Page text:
Credentials at the Master’s Level

This week we will continue the discussion about finding a psychotherapist and review master’s level therapists.  In mental health, you will find two levels of providers – doctoral and master’s level.  This is much like medicine, in which you will find medical doctors and master’s level nurse practitioners and physician assistants, in mental health you will find psychotherapists at both degree levels.

Psychotherapists at the master’s degree level are mental health counselors, clinical social workers, and marriage and family therapists.  You may find doctoral-level counselors, social workers, and marriage and family therapists, although it is less common of the latter two outside of higher education.

Master’s level psychotherapists must complete graduate-level training, post-graduate supervised experience (similar to a residency), and pass state licensure (board) exams in order to be licensed by the state in which they are practicing.  Much like doctoral-level psychologists and counselors, these master’s level professions are qualified to provide psychotherapy, but their training and philosophy somewhat vary.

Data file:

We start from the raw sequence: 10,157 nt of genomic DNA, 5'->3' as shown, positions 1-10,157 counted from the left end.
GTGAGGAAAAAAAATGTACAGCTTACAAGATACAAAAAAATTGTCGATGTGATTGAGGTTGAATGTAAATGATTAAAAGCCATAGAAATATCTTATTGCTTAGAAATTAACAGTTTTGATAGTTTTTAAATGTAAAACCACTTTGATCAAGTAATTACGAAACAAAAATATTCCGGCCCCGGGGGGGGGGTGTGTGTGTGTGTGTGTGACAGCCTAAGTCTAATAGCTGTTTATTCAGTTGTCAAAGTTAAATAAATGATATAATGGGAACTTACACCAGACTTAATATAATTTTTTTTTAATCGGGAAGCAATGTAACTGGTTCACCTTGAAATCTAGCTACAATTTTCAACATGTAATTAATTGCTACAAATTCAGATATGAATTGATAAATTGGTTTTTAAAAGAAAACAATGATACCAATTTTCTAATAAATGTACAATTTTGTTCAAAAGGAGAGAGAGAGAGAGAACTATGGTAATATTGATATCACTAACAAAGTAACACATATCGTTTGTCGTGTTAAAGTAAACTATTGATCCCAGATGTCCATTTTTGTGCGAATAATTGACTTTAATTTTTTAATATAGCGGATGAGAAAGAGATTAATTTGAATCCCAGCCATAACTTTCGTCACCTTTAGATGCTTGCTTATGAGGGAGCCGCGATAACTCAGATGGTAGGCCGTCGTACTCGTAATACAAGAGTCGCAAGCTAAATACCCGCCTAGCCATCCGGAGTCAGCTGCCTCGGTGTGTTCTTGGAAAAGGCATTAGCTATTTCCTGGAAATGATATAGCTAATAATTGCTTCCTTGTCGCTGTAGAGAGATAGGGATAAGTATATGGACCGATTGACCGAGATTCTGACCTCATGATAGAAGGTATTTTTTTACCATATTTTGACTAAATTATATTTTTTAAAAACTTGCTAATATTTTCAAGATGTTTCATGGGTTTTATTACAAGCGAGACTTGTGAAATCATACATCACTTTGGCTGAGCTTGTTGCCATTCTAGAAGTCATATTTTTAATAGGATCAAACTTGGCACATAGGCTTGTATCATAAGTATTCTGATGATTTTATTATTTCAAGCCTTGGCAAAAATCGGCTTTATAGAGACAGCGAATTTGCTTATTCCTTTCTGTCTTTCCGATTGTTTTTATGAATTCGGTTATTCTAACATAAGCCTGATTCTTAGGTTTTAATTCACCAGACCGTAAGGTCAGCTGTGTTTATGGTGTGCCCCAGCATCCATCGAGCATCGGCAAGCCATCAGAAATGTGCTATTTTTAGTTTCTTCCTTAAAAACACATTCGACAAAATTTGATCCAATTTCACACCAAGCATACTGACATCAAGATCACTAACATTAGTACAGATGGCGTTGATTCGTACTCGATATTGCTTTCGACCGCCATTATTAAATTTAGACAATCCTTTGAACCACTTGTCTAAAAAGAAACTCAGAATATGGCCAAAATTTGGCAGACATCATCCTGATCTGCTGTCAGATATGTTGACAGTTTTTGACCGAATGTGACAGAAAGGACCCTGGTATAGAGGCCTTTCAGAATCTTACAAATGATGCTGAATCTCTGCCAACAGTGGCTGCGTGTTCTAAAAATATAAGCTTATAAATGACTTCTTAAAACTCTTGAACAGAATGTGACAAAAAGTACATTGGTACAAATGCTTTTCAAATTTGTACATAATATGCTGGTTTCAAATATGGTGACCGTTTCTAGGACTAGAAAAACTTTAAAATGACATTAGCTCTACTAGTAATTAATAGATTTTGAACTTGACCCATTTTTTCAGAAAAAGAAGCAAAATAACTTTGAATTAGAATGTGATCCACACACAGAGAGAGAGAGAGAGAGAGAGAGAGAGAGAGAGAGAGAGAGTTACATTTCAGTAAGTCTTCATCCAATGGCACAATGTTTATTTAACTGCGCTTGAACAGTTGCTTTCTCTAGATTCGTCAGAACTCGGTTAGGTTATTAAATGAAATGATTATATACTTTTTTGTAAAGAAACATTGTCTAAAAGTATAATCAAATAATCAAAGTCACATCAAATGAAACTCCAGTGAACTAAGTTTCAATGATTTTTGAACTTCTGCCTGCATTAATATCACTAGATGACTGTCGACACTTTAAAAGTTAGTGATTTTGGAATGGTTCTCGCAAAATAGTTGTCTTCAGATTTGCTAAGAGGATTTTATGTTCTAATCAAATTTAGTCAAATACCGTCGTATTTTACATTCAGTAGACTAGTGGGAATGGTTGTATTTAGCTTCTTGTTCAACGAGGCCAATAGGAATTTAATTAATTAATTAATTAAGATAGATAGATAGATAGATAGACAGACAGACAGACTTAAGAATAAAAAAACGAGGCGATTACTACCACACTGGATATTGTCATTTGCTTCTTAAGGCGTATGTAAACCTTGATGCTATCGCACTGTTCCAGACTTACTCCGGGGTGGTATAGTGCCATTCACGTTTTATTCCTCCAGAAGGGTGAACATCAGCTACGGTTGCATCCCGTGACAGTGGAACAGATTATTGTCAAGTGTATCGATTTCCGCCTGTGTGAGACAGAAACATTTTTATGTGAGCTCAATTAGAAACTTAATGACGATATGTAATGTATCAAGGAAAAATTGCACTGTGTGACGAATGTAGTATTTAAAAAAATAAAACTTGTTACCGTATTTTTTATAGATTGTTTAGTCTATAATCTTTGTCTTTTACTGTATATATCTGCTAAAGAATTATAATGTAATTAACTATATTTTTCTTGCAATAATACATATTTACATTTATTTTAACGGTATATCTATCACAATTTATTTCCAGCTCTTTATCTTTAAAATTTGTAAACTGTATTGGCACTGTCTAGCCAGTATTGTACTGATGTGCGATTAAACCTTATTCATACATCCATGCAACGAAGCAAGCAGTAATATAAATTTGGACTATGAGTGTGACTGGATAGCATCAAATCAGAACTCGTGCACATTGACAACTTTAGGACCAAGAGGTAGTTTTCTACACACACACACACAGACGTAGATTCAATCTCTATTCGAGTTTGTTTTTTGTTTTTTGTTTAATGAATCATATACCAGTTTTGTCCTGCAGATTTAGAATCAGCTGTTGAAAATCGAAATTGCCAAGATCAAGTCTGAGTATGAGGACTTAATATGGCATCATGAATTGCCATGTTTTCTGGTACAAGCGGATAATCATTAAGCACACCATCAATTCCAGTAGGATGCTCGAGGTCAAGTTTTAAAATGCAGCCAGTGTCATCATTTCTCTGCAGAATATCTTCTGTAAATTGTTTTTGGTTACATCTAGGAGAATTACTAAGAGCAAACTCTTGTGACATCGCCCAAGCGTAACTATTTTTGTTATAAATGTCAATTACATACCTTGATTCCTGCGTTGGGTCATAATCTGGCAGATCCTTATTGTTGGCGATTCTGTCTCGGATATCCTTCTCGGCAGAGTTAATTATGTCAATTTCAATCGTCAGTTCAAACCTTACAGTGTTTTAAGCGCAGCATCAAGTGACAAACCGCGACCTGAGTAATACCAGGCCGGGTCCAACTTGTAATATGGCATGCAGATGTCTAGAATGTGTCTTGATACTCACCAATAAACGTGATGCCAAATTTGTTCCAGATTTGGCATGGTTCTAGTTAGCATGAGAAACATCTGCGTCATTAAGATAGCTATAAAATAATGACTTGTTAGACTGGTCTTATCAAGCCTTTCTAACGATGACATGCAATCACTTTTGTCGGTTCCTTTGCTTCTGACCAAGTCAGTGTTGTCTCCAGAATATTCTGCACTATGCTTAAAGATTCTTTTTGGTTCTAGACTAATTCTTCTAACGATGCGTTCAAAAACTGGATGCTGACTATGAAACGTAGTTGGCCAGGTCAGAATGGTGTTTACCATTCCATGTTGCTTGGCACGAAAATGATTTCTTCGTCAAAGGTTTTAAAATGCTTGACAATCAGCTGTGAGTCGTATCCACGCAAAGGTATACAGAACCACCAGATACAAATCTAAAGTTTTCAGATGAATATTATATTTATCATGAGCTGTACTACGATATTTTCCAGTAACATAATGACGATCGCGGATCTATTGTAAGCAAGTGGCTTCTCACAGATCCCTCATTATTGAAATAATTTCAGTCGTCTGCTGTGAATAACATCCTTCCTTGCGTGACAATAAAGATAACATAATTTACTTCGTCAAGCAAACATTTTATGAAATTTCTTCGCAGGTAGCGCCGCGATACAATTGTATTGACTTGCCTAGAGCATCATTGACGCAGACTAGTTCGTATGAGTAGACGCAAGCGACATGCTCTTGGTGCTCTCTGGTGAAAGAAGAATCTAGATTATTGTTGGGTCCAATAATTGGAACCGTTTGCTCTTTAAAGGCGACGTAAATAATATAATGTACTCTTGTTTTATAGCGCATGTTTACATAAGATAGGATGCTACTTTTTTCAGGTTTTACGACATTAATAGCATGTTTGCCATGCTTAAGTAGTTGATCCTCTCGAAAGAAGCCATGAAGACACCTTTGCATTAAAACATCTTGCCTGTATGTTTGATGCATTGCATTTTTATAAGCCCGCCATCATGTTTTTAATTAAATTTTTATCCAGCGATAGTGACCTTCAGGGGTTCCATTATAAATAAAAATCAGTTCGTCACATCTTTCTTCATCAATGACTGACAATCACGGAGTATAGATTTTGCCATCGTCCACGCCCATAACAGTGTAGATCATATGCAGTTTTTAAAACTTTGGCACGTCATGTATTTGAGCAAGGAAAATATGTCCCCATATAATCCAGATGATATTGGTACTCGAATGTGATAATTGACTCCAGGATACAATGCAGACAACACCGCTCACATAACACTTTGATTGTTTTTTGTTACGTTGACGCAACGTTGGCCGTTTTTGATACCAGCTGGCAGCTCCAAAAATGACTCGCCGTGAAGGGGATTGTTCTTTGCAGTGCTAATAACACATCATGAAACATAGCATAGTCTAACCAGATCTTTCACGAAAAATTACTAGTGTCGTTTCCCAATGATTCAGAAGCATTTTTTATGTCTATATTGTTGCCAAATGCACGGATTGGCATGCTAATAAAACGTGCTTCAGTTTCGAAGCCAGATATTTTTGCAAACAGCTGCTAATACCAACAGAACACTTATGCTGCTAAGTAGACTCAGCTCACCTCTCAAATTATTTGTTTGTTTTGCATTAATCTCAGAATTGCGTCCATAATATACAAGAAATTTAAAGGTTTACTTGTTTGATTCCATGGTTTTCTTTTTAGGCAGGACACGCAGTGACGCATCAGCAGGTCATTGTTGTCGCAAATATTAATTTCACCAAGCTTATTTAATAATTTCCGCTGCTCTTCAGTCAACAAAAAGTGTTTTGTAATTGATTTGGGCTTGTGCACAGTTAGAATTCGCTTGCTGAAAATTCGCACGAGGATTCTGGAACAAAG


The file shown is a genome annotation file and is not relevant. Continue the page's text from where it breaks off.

Mental health counseling (master’s level) programs are clinical, with emphasis on preparing counselors to work in a variety of settings.  Coursework for counselors includes counseling theories and techniques for individuals and families, diagnosis and assessment, group work, multicultural counseling, ethics, lifespan development, etc.  Social work programs often focus on social and economic justice.  Within these programs, students may choose to follow a clinical track, allowing them to pursue a clinical license after graduation.  Marriage and family therapy graduate programs focus on training students to become relationship experts and to provide treatment within the context of family systems.

Also at the master’s degree level are creative art therapists.  Instead of talk therapy being the primary modality, creative art therapists focus more on allowing clients to create art as a catalyst to self-improvement and development.  Not all creative art therapists provide psychotherapy and many do not diagnose mental health disorders.